Ancestry


We're not just a nation of immigrants; each of us is our own walking family tree. At a time when so much seems to keep us apart, developing cross-cultural understanding through shared connections is an increasingly vital way to bridge our societal gaps. It's almost impossible not to feel empathy when we discover that our worlds are actually intertwined.

Dr. Henry Louis Gates Jr., the renowned Harvard professor and genealogy expert, met with four people from different backgrounds to discuss how genealogy can connect us with people across cultures."There's a curious and ironic relationship between identifying your ancestral heritage, which you think might divide you from other people, but finding that it only ties you to other people," Gates says. "Each of our ancestors has a story to tell and it's our job to find them and give them a voice."

Gates connected with Crystal Gonzales, a Hispanic educator originally from New Mexico; Darnell Head, an educator and African American Detroit native; Michelle Mardsen, an African American art teacher from Pennsylvania; and Paula Shagin, a social worker from European Jewish descent. While their backgrounds were different, they all had one thing in common – a thirst to discover their family's origins.

Ancestry

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Ancestry

Anyone who has spent a day in a classroom knows that teachers—especially teachers of young kids—are superhuman superheroes. And any parent who has spent a day outside of a classroom trying to wrangle a group of young kids through a field trip would describe teachers in even stronger language than that.

That's what dad blogger Clint Edwards of No Idea What I'm Doing: A Daddy Blog discovered on a recent trip to a pumpkin patch with his daughter's kindergarten class. The father of three and author of a new book, "Silence is a Scary Sound: And Other Stories on Living Through the Terrible Twos and Threes," penned a tribute to teachers everywhere that has gone viral for the hilariously real truth it describes.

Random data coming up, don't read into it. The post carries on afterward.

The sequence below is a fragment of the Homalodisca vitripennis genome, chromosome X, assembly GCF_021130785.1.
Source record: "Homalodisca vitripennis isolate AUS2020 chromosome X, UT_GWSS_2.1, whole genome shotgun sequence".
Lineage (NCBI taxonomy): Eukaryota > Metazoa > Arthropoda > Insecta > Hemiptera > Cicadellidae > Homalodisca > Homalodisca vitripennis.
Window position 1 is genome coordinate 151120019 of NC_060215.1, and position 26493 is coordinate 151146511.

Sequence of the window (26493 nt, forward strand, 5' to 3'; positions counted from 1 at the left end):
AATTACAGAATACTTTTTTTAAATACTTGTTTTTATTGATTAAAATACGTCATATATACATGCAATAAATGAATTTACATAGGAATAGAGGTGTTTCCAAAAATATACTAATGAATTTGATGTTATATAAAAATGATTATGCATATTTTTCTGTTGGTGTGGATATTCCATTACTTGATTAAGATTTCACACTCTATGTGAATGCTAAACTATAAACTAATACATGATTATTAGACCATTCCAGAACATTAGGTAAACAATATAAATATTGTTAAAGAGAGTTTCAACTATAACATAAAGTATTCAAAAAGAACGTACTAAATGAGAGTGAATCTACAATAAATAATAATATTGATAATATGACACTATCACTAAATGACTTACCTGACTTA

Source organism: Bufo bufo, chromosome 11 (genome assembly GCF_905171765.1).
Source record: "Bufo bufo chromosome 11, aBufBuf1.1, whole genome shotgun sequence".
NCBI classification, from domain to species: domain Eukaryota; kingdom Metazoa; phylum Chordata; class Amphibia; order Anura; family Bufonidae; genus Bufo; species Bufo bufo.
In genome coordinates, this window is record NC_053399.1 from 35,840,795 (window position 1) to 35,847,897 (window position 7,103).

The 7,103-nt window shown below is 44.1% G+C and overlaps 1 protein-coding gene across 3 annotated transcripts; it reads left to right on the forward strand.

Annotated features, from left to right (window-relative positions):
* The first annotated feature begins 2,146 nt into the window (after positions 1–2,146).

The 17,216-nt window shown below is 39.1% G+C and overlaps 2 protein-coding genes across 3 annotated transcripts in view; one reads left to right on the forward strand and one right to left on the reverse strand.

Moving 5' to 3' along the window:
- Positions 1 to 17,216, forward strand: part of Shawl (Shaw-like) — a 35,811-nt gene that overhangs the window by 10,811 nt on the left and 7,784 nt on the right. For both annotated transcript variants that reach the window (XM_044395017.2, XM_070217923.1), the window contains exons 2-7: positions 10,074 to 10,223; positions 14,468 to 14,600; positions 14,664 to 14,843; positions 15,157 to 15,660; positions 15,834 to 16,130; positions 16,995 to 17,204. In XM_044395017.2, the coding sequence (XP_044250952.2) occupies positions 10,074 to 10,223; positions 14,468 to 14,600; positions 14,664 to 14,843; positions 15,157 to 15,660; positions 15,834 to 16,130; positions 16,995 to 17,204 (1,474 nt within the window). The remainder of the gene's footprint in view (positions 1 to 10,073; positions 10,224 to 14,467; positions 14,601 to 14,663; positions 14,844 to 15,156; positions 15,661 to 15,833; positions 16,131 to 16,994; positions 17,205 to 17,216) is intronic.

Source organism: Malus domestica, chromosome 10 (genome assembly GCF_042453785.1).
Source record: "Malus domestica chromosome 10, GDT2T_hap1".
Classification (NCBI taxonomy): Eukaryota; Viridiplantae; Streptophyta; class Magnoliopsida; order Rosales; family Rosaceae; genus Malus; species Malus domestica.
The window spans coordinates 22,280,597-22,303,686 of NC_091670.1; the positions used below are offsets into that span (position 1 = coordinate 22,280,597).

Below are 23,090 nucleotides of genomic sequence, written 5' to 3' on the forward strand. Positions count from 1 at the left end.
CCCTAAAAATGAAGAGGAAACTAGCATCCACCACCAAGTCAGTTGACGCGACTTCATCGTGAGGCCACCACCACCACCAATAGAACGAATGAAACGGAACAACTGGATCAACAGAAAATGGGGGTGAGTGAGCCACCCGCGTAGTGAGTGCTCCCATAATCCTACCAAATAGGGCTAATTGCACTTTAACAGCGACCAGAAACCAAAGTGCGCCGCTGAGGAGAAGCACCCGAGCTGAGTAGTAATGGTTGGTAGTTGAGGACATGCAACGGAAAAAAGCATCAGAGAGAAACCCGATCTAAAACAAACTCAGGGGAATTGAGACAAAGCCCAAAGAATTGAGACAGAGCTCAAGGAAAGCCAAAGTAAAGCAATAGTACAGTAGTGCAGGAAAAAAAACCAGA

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In a completely unsurprising yet somehow still somewhat shocking move, the President of the United States has compared his impeachment inquiry to a lynching.

A lynching. There are just no words.

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Photo by Nick Karvounis on Unsplash

A tiger who was injured in a poacher's trap will be given a prosthetic paw in the first operation of its kind.

The seven-year-old cat named Sahebrao was rescued in the Chandrapur district of India in 2012 and was relocated to the Wildlife Rescue Center at the Gorewada Zoo in Nagpur. He later developed gangrene and had to have part of his left leg amputated, according to The Indian Express.

For last six years, Sahebrao has been living with increasing pain. Determined to help the animal, Sushrut Babhulkar, a Nagpur-based orthopedic surgeon, adopted the cat and has been working with experts, including Dr. Peter Giannoudis from the University of Leeds in the U.K., to explore the possibility of creating an artificial limb.

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